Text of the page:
The Formula for a Happy Child
What makes a happy child? This is my favorite question to answer for several reasons…
- I am a grandpa who loves to make kids happy
- It’s the most important question – kids are our future
- Happy kids grow up to be happy adults
- An unhappy child is no fun to be around
- It’s an easy question to answer!
By the way, part of being a happy kid is having the ability to do well in school. If you have young children check out this great resource when you get a chance… Budding Scholars Educational Toys
Childhood Dependency Needs
Children may not come with an owner’s manual — but if they did, the section on the happy child would not be very complicated because there is a simple formula…
- Consistently met emotional dependency needs = a happy child.
Small children cannot meet their own needs, much like a plant cannot water itself. The happy child depends on his or her caretakers to meet these needs… As we grow we become more independent, increasingly able to meet our own needs.
There are two groups of dependency needs…
The first group is the survival needs – These are what Maslow calls the basic needs for food, shelter, clothing, medical attention, safety, and protection. If these needs are not met, at least to a minimal degree, the child is likely to die. Notice that the survival needs include their need to feel safe and protected… If a child does not feel safe she cannot relax… She is always on guard, scanning her environment for danger…
Her anxiety level is very high and she has to stay alert and “tuned in” to everything going on around her causing her to become hyper-vigilant, hyper-alert, and/or hyper-sensitive…she is definitely not a happy child. Feeling safe helps a happy child relax – if they can’t relax they can’t play… If they can’t play it interferes with their growth… Play is how children learn and grow along normal developmental lines.
Because feeling safe is so important, children have a built-in psychological defense mechanism called idealization which functions to help them feel safe. Through idealization, children – not referring to teenagers here – set their parents up on a pedestal seeing them as godlike creatures… This makes them feel safe because “if I am protected by a godlike creature and then nothing can get to me” (John Bradshaw).
Of course, children cannot yet think that way, but they “get it” that way in an emotional sense…a concept known as “felt-thought”. Idealization is the primary catalyst for the infection of shame…we explore that in the “Iceberg”, Part I. The emotional dependency needs are what Maslow refers to as the basic needs for love and esteem… These are the needs that nourish a happy child emotionally.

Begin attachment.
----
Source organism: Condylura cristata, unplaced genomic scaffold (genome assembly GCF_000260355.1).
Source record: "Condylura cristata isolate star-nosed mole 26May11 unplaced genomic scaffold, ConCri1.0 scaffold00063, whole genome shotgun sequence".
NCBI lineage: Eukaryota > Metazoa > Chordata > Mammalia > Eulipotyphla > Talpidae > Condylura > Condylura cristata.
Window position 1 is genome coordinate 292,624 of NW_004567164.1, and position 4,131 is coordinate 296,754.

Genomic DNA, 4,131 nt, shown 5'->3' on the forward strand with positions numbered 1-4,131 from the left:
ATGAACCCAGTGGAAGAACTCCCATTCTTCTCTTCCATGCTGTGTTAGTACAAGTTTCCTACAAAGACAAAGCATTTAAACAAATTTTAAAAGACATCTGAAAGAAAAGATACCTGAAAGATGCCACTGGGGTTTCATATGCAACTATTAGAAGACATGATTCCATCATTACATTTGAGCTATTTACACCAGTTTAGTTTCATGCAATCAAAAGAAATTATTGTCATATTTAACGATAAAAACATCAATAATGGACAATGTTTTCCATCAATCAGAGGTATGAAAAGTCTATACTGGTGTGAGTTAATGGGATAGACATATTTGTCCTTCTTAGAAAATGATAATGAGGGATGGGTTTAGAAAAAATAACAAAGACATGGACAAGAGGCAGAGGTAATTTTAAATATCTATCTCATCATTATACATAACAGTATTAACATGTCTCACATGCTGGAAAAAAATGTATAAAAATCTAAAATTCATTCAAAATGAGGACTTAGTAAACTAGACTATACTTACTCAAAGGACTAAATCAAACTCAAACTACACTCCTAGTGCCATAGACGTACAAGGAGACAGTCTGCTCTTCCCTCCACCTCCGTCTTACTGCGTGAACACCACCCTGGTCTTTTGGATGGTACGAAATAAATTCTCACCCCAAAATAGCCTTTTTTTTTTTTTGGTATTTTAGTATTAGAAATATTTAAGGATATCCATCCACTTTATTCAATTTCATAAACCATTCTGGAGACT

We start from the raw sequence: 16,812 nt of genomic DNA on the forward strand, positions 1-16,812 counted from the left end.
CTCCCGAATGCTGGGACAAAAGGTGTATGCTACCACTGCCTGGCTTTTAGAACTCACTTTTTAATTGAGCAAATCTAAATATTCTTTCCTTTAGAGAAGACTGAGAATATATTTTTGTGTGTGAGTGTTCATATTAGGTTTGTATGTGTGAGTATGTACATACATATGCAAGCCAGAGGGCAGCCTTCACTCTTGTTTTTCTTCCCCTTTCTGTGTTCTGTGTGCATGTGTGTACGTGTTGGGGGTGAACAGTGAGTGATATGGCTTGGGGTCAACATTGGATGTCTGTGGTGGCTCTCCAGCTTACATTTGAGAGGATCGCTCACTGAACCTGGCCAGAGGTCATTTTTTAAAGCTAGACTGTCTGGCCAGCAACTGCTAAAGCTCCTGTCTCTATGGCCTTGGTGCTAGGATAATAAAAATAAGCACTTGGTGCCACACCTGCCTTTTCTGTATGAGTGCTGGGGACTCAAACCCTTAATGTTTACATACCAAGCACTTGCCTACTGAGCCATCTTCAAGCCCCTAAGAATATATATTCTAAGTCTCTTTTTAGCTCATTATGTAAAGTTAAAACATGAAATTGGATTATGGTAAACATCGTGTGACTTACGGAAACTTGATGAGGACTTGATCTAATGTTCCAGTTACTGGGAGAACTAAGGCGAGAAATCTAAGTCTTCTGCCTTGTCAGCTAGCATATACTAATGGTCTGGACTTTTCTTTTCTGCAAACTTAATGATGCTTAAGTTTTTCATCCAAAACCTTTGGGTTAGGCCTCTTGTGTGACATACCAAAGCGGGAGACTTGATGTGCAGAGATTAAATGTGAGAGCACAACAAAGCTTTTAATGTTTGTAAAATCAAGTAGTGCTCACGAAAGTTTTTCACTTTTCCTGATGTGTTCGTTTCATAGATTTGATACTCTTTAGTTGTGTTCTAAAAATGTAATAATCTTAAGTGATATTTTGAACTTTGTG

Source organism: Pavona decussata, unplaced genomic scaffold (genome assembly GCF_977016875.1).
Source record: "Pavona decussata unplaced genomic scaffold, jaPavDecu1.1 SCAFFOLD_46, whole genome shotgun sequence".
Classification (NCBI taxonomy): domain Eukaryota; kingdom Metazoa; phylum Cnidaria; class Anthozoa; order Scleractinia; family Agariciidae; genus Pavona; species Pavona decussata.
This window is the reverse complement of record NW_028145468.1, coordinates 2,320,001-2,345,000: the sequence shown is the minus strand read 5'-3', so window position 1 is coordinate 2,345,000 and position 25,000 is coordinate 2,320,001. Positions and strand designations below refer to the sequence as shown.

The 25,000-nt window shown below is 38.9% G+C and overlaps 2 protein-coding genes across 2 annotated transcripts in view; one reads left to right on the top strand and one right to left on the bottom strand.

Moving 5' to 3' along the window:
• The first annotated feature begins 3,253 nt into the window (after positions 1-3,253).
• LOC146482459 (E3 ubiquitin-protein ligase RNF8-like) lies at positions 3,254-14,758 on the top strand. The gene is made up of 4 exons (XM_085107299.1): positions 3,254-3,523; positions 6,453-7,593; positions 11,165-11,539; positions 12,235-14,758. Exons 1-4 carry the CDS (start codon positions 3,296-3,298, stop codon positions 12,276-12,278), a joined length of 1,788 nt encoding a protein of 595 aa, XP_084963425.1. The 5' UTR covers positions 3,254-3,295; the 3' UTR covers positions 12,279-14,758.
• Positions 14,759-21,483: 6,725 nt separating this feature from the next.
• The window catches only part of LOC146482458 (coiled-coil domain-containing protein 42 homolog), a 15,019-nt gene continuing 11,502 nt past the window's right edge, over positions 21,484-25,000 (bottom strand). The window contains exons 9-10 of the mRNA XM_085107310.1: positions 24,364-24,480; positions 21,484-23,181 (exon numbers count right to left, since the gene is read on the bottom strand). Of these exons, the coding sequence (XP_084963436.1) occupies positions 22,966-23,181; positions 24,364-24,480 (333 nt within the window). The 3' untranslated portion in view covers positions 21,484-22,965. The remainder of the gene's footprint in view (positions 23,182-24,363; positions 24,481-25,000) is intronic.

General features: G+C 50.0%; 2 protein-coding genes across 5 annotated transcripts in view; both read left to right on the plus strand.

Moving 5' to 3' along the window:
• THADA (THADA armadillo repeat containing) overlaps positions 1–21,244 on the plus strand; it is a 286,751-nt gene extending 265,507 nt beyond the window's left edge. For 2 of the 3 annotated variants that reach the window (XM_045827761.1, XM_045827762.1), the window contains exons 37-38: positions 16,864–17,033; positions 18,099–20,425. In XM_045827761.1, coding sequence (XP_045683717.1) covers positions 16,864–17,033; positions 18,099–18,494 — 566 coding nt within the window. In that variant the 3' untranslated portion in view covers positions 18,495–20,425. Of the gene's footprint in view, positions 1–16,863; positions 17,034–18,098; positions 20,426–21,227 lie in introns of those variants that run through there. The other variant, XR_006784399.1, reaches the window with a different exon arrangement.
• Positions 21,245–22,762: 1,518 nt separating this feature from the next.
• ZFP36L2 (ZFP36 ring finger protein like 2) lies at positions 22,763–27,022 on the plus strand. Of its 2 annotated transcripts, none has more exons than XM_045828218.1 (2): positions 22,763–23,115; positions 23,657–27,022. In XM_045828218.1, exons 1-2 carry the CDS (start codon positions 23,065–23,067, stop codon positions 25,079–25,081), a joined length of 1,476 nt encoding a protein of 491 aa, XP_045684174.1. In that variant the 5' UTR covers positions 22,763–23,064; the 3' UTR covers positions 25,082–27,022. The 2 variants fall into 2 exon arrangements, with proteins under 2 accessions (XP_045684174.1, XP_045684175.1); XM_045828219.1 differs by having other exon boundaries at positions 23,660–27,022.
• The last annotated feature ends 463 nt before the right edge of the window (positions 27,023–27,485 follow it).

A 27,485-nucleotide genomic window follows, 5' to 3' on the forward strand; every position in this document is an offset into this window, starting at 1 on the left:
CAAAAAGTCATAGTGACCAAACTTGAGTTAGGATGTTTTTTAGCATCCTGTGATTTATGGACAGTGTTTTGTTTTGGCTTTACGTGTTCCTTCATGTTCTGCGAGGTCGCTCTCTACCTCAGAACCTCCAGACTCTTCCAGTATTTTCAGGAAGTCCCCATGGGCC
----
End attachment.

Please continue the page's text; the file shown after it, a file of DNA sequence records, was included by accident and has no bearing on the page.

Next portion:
Getting these needs met fully on a consistent basis…the happy child thrives and flourishes. If these needs are not met consistently, the child suffers to an extent proportional to their lack of need fulfillment. Pia Mellody and John Bradshaw both refer to the following as primary emotional dependency needs – Time, Attention, Affection, and Direction.
The Happy Child Needs Time
In his video Shame and Addiction, Bradshaw states… “Little kids get it that whatever their parents give their time to is what they love.” So, to a happy child… time = love. For example, If dad is gone working 12 to 14 hours a day – which may be his way of showing love – the kids feel that dad loves whatever he is doing more than he loves them.
They don’t understand about budgets and bills… They don’t understand that this may be the dad’s way of demonstrating his love for the family. All they know is he is usually gone. And when he comes home he is too tired to spend time with them… all he has the energy to do is rest, read the paper, and watch some TV.
The happy child gets quality time from both parents – not just one. They need enough time from each parent to get the message that they are loved as much as anyone else in the family. It is not as much a question of quantity as it is of consistency and quality. “Quality time” is when the child’s other three primary emotional needs are also being met.
The Happy Child Needs Attention
Just as children equate time with love… they get it that: attention = worth or value. Attention is more than just listening to the child – it’s attending to them.
Parents of a happy child:
- Listen, try to understand, and take them seriously
- Show genuine concern about who they are, what they think and how they feel
- Notice when they are struggling with a feeling and help them figure out what it is and what to do about it
- Know how their day went, who they are hanging out with, what the highlight of their week was
Happy Children get lots of attention – If they don’t get it their behavior becomes attention-seeking. This is not usually deliberate on their part… Most of the time children really don’t know why they act in ways that are obviously designed to get attention. They are compelled to do it because they need attention – not because they want attention.
When was the last time you heard this statement… “Oh, he is just trying to get attention, just ignore him!” Sometimes this is bad advice…other times it is not. There are two reasons kids show attention-seeking behavior:
- When they’re not getting enough attention and genuinely need it.
- When they are getting too much attention – in which case it’s an issue of discipline rather than attention.
Think of the latter as a request for direction or discipline-seeking behavior. Kids need direction in the form of guidance and discipline. While ignoring certain behaviors has its place in the toolbox… it’s important to provide direction when the opportunity arises – Especially if it is not an isolated incident. Finding a balance between the attention & discipline is difficult, but the balance must be struck early on.